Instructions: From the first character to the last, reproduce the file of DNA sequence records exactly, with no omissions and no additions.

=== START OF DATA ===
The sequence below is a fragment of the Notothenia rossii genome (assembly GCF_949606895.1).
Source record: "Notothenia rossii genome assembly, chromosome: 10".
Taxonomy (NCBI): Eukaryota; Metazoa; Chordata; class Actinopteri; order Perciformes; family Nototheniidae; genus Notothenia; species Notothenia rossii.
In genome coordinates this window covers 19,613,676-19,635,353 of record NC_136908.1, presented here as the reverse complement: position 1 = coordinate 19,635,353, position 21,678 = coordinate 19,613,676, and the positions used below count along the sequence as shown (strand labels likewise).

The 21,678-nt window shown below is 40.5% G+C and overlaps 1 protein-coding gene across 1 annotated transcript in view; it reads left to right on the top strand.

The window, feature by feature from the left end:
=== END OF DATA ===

The sequence below is a fragment of the Notothenia rossii genome (assembly GCF_949606895.1).
Source record: "Notothenia rossii genome assembly, chromosome: 10".
Taxonomy (NCBI): Eukaryota; Metazoa; Chordata; class Actinopteri; order Perciformes; family Nototheniidae; genus Notothenia; species Notothenia rossii.
In genome coordinates this window covers 19,613,676-19,635,353 of record NC_136908.1, presented here as the reverse complement: position 1 = coordinate 19,635,353, position 21,678 = coordinate 19,613,676, and the positions used below count along the sequence as shown (strand labels likewise).

The 21,678-nt window shown below is 40.5% G+C and overlaps 1 protein-coding gene across 1 annotated transcript in view; it reads left to right on the top strand.

The window, feature by feature from the left end: